But it seems to me that you can’t take up the necessary and righteous cause of social justice and simultaneously forego the equally urgent work of interrogating the self. What is it that makes us flawed as individuals? What are our desires? What are our own, personal weaponized insecurities? What do we need to do better for the people we love and those we live with on a daily basis? These conflicts—these more molecular questions about how we treat others—are crucial to making this world a better place.
It’s not a choice: do one or the other. Write about the prevalent and readily identifiable injustices that plague us as one single race of people or write about the individualized and often private pain of being human. These two endeavors are interlocked eternally with one another. It stands to reason, along these same lines, that the darkness, pessimism, doubt, and distrust that fuel us as writers must, now and then, also be counterbalanced or offset or modulated by joy and laughter and wonder, too.
What book of poetry/craft would you always recommend to new poets (and why)?
The book that probably had the largest impact on me when I was in my twenties, and as a result the book I often suggest to students, is The Dyer’s Hand by W.H. Auden. Those essays spoke to me in the most accessible terms about what it means to be a writer and reader of literature. Auden’s range of learning, intimidating as it is, also sent a clear message to me that I had to step up my game considerably, and read more widely and deeply myself.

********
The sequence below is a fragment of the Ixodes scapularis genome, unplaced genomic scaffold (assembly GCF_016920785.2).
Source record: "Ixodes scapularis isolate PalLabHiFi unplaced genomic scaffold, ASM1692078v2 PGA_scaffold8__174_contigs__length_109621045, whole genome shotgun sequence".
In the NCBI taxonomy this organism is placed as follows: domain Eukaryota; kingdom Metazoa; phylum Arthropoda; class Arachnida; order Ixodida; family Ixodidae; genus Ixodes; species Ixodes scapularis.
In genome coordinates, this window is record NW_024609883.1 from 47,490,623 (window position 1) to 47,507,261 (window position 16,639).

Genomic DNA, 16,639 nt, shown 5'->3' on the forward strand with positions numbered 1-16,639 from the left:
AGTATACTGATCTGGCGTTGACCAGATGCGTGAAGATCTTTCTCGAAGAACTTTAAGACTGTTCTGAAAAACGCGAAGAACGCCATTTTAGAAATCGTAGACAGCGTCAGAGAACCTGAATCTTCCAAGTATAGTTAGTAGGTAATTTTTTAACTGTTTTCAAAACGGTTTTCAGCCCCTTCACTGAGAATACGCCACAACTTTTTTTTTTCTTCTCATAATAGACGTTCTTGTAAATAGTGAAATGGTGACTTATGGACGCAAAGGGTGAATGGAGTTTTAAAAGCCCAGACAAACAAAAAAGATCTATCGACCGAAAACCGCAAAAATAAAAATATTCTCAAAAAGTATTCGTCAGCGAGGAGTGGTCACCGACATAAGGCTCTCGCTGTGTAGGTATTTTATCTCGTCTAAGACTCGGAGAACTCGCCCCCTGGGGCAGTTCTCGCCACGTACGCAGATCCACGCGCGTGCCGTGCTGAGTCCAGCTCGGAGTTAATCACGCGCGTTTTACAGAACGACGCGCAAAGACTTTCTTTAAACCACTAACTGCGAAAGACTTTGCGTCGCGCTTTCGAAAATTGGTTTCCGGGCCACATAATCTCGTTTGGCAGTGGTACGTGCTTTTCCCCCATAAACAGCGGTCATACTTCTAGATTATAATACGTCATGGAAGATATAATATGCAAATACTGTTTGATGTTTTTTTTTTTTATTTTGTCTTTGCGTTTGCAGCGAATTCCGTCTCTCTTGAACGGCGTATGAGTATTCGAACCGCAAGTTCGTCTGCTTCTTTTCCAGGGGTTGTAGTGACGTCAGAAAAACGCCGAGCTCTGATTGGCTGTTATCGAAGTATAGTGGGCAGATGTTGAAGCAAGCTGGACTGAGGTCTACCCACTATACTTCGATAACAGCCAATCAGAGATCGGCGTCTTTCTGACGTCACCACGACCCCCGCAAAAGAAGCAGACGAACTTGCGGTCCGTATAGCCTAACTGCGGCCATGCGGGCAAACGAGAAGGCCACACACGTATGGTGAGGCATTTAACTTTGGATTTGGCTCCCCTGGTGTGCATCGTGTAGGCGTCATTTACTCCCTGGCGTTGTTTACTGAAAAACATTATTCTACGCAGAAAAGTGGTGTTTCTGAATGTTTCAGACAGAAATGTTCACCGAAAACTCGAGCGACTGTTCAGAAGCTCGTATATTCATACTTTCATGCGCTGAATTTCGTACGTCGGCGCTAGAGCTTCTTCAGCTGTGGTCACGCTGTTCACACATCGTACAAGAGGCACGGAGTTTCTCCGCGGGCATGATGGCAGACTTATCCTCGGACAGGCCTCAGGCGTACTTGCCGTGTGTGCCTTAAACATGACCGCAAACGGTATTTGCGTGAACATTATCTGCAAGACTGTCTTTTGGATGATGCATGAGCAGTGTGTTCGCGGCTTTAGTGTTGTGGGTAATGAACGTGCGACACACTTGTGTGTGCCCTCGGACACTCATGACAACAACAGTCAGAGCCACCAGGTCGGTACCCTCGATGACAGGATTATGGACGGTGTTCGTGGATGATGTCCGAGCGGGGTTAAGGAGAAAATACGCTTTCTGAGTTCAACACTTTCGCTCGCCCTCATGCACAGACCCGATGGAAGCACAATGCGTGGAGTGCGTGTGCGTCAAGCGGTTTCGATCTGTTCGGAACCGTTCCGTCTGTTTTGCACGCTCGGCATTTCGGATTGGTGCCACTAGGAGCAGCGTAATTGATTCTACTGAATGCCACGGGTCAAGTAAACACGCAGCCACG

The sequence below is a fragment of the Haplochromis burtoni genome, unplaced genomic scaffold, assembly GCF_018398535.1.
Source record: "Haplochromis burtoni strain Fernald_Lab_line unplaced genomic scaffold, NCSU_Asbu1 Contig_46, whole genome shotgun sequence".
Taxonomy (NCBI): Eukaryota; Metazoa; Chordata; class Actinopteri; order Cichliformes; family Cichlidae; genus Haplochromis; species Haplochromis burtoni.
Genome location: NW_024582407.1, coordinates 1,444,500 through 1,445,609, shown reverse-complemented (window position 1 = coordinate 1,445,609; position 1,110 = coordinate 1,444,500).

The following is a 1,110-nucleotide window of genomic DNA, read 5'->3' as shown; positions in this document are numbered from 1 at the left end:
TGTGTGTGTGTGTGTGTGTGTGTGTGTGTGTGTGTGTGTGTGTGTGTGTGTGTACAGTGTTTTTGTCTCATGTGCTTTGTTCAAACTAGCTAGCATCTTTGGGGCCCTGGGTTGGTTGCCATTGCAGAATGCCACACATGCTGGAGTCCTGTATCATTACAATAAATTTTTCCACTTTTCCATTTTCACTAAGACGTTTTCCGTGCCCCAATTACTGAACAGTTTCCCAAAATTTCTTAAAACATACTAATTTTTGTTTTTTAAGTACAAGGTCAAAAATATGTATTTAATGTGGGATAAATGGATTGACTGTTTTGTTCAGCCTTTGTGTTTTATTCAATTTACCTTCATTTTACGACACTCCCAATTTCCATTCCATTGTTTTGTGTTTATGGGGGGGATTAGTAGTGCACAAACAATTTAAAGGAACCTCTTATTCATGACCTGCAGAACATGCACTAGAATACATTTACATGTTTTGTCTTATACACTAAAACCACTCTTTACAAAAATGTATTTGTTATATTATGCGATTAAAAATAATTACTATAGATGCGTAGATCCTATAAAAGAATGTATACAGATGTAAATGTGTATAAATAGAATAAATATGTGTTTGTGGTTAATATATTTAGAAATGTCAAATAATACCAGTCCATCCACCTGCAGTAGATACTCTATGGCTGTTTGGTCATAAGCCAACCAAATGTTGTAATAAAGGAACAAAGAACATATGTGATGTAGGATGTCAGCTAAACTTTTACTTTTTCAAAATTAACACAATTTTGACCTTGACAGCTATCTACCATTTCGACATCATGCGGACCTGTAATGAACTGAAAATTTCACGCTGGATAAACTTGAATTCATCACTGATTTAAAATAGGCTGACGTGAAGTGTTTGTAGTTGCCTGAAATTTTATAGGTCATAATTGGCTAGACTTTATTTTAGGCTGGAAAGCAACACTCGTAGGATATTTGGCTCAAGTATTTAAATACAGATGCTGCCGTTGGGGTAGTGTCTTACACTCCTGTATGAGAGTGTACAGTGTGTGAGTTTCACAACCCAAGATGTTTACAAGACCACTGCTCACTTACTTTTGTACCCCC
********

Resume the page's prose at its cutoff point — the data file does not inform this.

What is the best thing about teaching poetry and creative writing?
The best thing for me when it comes to teaching is seeing the way the critical sensibilities of students are refined over the course of a term. Few things are as gratifying to me as when I’m in the room when a young writer finds the right language for an image or a thought in a poem. But this pleasure isn’t limited to the creative work. When I hear a student communicate with elegance and shrewdness and delicacy a point of critique that surely must be complicated for a classmate to hear in a workshop setting, I am reminded how lucky I am, and how lucky I have always been, to be able to earn a living talking about literature and craft with students who inevitably teach me, time and again, what having ideas and learning to articulate them looks like.
Daniel Anderson’s work has appeared in Harper’s, The New Republic, The Kenyon Review, New England Review, The Yale Review, Poetry, The Southern Review, The Sewanee Review, The Best American Poetry and Southwest Review among other places. His three books of poetry include The Night Guard at the Wilberforce Hotel, Drunk in Sunlight, and January Rain. He teaches in the Creative Writing Program at the University of Oregon.
Felicity Sheehy's work appears in The New Republic, The Yale Review, Narrative, The Adroit Journal, Poet Lore, Blackbird, Shenandoah, Southern Indiana Review, The Greensboro Review, and elsewhere. She has received an Academy of American Poets Prize, a scholarship to the Kenyon Review Writers' Workshop, a Tennessee Williams Scholarship to the Sewanee Writers' Conference, and the Jane Martin Poetry Prize for U.K. residents under 30. In 2019, she was listed as one of Narrative's 30 below 30 writers.